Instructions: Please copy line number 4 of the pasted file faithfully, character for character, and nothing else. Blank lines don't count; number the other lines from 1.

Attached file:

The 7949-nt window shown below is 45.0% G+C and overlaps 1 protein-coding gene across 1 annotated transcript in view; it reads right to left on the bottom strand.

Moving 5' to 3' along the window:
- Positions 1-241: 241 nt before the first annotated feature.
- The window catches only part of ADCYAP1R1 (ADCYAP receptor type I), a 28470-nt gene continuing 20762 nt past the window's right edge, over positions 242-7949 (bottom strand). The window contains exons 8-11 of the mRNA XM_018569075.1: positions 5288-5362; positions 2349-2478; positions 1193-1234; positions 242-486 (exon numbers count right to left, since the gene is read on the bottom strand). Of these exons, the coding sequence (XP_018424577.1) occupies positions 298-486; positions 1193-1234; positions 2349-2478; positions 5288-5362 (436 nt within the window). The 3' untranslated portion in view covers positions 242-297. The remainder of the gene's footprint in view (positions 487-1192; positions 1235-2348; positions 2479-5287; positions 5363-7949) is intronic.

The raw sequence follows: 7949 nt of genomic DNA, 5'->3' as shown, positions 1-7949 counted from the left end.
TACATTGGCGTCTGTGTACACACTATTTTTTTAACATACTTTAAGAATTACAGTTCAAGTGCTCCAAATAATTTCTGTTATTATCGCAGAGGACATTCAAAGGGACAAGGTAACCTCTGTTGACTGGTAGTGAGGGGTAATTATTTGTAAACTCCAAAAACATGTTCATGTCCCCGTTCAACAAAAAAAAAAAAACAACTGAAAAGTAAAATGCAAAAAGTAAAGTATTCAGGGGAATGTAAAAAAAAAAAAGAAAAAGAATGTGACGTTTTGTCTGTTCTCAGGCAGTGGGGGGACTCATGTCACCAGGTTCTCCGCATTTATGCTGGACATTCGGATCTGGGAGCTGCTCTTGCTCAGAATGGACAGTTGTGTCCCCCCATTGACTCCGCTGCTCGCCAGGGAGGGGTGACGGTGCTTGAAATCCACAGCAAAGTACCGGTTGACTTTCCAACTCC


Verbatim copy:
- The window catches only part of ADCYAP1R1 (ADCYAP receptor type I), a 28470-nt gene continuing 20762 nt past the window's right edge, over positions 242-7949 (bottom strand). The window contains exons 8-11 of the mRNA XM_018569075.1: positions 5288-5362; positions 2349-2478; positions 1193-1234; positions 242-486 (exon numbers count right to left, since the gene is read on the bottom strand). Of these exons, the coding sequence (XP_018424577.1) occupies positions 298-486; positions 1193-1234; positions 2349-2478; positions 5288-5362 (436 nt within the window). The 3' untranslated portion in view covers positions 242-297. The remainder of the gene's footprint in view (positions 487-1192; positions 1235-2348; positions 2479-5287; positions 5363-7949) is intronic.